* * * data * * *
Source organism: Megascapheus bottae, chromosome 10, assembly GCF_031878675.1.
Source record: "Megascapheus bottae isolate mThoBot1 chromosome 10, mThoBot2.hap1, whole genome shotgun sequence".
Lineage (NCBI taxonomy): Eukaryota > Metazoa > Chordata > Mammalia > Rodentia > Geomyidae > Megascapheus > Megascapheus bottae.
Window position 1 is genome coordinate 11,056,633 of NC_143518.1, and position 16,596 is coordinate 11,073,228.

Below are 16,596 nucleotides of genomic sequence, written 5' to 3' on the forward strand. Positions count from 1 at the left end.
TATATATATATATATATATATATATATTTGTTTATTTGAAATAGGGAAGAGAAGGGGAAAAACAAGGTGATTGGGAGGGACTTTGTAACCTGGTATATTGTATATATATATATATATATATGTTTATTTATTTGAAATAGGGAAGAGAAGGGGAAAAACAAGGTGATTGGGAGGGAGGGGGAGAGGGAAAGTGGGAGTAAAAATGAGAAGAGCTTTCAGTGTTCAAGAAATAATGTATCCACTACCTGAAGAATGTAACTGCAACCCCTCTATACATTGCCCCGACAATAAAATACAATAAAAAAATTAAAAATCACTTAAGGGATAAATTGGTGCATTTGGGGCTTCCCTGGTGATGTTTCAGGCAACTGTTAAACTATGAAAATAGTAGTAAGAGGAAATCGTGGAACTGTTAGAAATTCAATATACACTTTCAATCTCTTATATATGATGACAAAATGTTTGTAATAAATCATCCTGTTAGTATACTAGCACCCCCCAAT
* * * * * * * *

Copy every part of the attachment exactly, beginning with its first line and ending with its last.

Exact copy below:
Source organism: Megascapheus bottae, chromosome 10, assembly GCF_031878675.1.
Source record: "Megascapheus bottae isolate mThoBot1 chromosome 10, mThoBot2.hap1, whole genome shotgun sequence".
Lineage (NCBI taxonomy): Eukaryota > Metazoa > Chordata > Mammalia > Rodentia > Geomyidae > Megascapheus > Megascapheus bottae.
Window position 1 is genome coordinate 11,056,633 of NC_143518.1, and position 16,596 is coordinate 11,073,228.

Below are 16,596 nucleotides of genomic sequence, written 5' to 3' on the forward strand. Positions count from 1 at the left end.
TATATATATATATATATATATATATATTTGTTTATTTGAAATAGGGAAGAGAAGGGGAAAAACAAGGTGATTGGGAGGGACTTTGTAACCTGGTATATTGTATATATATATATATATATATGTTTATTTATTTGAAATAGGGAAGAGAAGGGGAAAAACAAGGTGATTGGGAGGGAGGGGGAGAGGGAAAGTGGGAGTAAAAATGAGAAGAGCTTTCAGTGTTCAAGAAATAATGTATCCACTACCTGAAGAATGTAACTGCAACCCCTCTATACATTGCCCCGACAATAAAATACAATAAAAAAATTAAAAATCACTTAAGGGATAAATTGGTGCATTTGGGGCTTCCCTGGTGATGTTTCAGGCAACTGTTAAACTATGAAAATAGTAGTAAGAGGAAATCGTGGAACTGTTAGAAATTCAATATACACTTTCAATCTCTTATATATGATGACAAAATGTTTGTAATAAATCATCCTGTTAGTATACTAGCACCCCCCAAT